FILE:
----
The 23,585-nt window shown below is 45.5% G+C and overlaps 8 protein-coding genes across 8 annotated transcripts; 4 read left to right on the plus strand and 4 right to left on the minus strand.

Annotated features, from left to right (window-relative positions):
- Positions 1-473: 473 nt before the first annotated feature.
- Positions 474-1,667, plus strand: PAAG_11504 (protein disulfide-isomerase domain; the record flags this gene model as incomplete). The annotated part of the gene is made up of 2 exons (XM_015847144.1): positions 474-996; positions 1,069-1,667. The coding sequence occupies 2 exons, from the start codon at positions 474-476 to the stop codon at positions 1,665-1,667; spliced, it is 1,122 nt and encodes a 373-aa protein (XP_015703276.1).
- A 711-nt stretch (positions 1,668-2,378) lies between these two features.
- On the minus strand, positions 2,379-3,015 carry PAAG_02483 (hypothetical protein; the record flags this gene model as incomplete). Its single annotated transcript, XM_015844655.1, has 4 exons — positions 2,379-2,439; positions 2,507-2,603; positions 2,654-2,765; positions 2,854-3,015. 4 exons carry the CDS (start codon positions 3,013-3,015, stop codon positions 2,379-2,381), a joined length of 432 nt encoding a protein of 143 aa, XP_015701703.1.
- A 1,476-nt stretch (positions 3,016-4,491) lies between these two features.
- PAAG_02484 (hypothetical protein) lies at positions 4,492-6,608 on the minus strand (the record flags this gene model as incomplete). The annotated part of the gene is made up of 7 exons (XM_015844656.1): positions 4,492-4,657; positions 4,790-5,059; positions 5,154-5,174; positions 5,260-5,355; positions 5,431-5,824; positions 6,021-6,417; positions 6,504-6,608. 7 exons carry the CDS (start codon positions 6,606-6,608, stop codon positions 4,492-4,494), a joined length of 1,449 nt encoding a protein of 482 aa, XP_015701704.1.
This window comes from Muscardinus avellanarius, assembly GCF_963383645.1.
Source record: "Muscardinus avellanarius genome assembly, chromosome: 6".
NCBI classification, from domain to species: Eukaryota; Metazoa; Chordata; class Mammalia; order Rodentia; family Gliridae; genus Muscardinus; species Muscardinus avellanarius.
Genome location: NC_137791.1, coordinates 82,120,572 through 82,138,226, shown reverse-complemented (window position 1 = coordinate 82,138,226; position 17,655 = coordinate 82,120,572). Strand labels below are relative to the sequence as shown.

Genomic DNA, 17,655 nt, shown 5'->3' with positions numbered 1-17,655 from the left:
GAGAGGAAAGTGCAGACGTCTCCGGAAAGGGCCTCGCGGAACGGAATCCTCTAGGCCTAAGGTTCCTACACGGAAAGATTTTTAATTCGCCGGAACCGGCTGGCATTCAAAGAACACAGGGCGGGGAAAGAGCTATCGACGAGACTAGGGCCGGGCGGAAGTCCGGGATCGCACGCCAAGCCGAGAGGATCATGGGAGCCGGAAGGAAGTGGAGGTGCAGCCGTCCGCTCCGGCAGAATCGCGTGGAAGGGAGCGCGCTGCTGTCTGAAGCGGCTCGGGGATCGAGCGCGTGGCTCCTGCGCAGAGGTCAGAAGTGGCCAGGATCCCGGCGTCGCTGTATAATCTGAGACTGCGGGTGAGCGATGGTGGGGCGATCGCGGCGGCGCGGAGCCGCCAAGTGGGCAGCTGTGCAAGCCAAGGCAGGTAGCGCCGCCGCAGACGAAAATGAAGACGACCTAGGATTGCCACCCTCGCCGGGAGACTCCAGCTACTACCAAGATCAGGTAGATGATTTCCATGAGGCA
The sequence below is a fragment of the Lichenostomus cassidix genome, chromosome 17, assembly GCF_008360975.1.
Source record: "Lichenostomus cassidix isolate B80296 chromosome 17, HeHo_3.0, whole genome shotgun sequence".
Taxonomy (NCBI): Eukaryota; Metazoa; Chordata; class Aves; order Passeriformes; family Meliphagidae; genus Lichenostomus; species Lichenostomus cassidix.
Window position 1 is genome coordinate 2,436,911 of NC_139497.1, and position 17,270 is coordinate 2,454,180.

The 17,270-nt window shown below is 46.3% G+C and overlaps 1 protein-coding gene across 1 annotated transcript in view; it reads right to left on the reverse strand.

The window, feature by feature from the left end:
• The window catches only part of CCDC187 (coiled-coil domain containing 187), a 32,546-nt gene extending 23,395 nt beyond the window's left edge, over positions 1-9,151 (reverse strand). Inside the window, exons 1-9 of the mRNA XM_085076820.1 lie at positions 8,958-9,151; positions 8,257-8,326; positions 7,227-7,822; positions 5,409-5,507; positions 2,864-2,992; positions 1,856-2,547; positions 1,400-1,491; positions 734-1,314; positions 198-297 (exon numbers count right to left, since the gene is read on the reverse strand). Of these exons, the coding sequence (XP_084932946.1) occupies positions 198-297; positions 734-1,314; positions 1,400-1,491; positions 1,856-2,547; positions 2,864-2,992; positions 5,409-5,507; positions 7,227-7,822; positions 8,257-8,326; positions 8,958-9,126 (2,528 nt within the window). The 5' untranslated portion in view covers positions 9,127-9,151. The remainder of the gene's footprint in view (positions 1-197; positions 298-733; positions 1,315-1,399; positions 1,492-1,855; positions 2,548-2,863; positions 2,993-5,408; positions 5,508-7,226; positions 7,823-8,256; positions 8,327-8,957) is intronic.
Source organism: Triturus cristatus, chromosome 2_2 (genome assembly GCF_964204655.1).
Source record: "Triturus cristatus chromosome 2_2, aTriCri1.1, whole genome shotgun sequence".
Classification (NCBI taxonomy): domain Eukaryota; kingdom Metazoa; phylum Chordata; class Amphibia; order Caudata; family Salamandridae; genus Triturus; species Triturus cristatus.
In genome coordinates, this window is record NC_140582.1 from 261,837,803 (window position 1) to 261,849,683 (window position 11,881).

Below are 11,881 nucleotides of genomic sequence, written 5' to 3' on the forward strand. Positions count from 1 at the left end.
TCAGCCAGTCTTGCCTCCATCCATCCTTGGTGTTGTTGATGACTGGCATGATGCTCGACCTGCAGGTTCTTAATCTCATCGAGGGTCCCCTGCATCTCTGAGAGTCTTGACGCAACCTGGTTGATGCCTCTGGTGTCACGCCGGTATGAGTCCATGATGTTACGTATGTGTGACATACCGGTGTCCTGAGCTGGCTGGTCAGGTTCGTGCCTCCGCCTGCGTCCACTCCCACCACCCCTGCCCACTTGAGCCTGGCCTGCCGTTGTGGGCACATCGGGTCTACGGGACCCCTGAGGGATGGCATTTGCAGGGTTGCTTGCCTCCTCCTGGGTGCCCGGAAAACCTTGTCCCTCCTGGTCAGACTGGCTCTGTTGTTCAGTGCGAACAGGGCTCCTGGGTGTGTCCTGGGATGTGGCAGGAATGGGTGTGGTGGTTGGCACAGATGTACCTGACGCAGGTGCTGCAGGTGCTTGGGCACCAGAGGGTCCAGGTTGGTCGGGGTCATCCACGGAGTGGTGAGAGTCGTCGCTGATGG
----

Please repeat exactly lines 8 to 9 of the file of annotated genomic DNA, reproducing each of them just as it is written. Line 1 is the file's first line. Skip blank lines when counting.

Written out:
- PAAG_02484 (hypothetical protein) lies at positions 4,492-6,608 on the minus strand (the record flags this gene model as incomplete). The annotated part of the gene is made up of 7 exons (XM_015844656.1): positions 4,492-4,657; positions 4,790-5,059; positions 5,154-5,174; positions 5,260-5,355; positions 5,431-5,824; positions 6,021-6,417; positions 6,504-6,608. 7 exons carry the CDS (start codon positions 6,606-6,608, stop codon positions 4,492-4,494), a joined length of 1,449 nt encoding a protein of 482 aa, XP_015701704.1.
This window comes from Muscardinus avellanarius, assembly GCF_963383645.1.